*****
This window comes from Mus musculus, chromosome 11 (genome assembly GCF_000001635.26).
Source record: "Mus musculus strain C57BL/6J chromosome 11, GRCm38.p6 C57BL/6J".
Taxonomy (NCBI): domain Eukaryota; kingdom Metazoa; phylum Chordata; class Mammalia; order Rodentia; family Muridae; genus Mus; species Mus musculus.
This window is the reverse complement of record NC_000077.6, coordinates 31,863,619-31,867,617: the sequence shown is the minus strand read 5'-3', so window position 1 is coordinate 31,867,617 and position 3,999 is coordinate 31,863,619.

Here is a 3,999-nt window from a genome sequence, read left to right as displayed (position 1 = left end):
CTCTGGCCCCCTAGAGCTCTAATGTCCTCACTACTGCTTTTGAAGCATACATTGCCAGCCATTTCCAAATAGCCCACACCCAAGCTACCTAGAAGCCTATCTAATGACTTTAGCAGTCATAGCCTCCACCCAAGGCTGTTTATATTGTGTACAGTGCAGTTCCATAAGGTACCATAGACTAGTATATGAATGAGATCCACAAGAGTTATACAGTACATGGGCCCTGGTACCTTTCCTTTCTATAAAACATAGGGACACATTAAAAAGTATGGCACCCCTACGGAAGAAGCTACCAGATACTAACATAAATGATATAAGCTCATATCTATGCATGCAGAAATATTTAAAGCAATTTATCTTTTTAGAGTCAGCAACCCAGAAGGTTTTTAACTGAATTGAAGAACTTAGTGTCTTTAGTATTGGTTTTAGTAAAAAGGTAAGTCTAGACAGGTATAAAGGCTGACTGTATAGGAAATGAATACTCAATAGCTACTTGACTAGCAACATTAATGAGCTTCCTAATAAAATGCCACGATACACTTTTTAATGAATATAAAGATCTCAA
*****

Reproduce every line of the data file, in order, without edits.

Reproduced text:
This window comes from Mus musculus, chromosome 11 (genome assembly GCF_000001635.26).
Source record: "Mus musculus strain C57BL/6J chromosome 11, GRCm38.p6 C57BL/6J".
Taxonomy (NCBI): domain Eukaryota; kingdom Metazoa; phylum Chordata; class Mammalia; order Rodentia; family Muridae; genus Mus; species Mus musculus.
This window is the reverse complement of record NC_000077.6, coordinates 31,863,619-31,867,617: the sequence shown is the minus strand read 5'-3', so window position 1 is coordinate 31,867,617 and position 3,999 is coordinate 31,863,619.

Here is a 3,999-nt window from a genome sequence, read left to right as displayed (position 1 = left end):
CTCTGGCCCCCTAGAGCTCTAATGTCCTCACTACTGCTTTTGAAGCATACATTGCCAGCCATTTCCAAATAGCCCACACCCAAGCTACCTAGAAGCCTATCTAATGACTTTAGCAGTCATAGCCTCCACCCAAGGCTGTTTATATTGTGTACAGTGCAGTTCCATAAGGTACCATAGACTAGTATATGAATGAGATCCACAAGAGTTATACAGTACATGGGCCCTGGTACCTTTCCTTTCTATAAAACATAGGGACACATTAAAAAGTATGGCACCCCTACGGAAGAAGCTACCAGATACTAACATAAATGATATAAGCTCATATCTATGCATGCAGAAATATTTAAAGCAATTTATCTTTTTAGAGTCAGCAACCCAGAAGGTTTTTAACTGAATTGAAGAACTTAGTGTCTTTAGTATTGGTTTTAGTAAAAAGGTAAGTCTAGACAGGTATAAAGGCTGACTGTATAGGAAATGAATACTCAATAGCTACTTGACTAGCAACATTAATGAGCTTCCTAATAAAATGCCACGATACACTTTTTAATGAATATAAAGATCTCAA